Lehigh counts Peter D. Feaver, National Security Council member in the Clinton and Bush administrations; Lee Iacocca, former chairman of Chrysler; and numerous members of the United States congress and state governors among its distinguished alumni. And, Catherine Engelbert (an ‘86 grad in accounting), CEO of Deloitte LLP, has the distinction of becoming the first female CEO of a Big Four firm.
Luckily for Lehigh students, Career Services “maintains partnerships with alumni and company partners,” the university told us, “[who] hold events, including Mock Interview Days, Résumé Marathon, etc., where the companies send representatives to campus to support our programs. Alumni support is huge here at Lehigh, and our Lehigh alumni family of over 75,000 is a wonderful resource for our institution to draw upon.” Events like the Conference of Accounting Professionalism draw professionals from each of the “Big Four” firms and other companies to campus for a weekend of panels and workshops. Alumna Lauren Miller, who participated in the event as an undergrad and is now a partner at Ernst &Young, told us: “You would rotate into an employer’s workshop on things like public speaking, the importance of relationships, the importance of teaming, etc. It was a really a day to help you network but also to gain some soft skills and really understand what firms are looking for and how to improve on those skills.”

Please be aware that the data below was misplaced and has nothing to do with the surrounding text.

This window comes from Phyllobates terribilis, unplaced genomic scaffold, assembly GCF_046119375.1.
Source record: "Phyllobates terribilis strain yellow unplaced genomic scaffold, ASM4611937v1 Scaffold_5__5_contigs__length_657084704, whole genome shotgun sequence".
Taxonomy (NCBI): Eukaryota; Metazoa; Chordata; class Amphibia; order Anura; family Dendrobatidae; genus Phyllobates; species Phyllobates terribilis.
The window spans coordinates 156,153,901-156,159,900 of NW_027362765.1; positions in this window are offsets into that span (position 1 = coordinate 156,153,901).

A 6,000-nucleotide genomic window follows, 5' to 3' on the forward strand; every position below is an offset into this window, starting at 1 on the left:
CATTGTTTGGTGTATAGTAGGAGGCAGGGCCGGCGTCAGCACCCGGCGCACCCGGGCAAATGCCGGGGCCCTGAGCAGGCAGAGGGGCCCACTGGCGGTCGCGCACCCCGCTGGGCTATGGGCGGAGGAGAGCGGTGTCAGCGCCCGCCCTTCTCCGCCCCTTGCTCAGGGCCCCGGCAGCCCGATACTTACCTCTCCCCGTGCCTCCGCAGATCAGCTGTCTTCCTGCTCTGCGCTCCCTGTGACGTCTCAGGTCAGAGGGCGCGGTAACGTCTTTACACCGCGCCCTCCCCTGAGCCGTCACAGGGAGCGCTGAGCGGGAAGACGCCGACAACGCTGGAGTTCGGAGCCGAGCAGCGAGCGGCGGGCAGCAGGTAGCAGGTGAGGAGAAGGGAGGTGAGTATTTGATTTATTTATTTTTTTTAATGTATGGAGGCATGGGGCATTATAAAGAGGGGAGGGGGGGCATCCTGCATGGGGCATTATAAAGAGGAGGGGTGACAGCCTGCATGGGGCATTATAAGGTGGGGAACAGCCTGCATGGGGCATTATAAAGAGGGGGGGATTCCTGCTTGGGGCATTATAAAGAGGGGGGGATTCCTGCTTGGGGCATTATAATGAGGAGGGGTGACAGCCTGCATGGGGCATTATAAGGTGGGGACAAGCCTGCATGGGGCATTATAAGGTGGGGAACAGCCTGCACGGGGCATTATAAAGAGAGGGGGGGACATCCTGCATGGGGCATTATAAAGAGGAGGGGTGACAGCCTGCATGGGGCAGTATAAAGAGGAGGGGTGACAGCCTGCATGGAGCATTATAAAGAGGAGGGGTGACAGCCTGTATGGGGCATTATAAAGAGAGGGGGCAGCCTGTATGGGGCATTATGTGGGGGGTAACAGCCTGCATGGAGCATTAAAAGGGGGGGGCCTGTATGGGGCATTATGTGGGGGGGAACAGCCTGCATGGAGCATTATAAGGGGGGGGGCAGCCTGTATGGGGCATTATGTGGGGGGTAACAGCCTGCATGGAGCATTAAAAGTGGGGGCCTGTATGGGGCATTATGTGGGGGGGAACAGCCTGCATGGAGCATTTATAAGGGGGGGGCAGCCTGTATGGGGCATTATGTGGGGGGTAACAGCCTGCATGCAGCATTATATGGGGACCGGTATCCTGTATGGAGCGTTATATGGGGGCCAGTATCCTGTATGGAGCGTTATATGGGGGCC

Alumna Ashley Pritchard credits the Lehigh alumni network with shaping her career trajectory: “[If] you ask me now what I should have paid attention to when I was 17 and applying for college, it would have been Lehigh’s outstanding career services and alumni relations. . . . It was through Lehigh’s alumni networks and Career Services that I received my internships, feedback on résumés and how to present myself in interviews, and ultimately, the stepping point of my career.”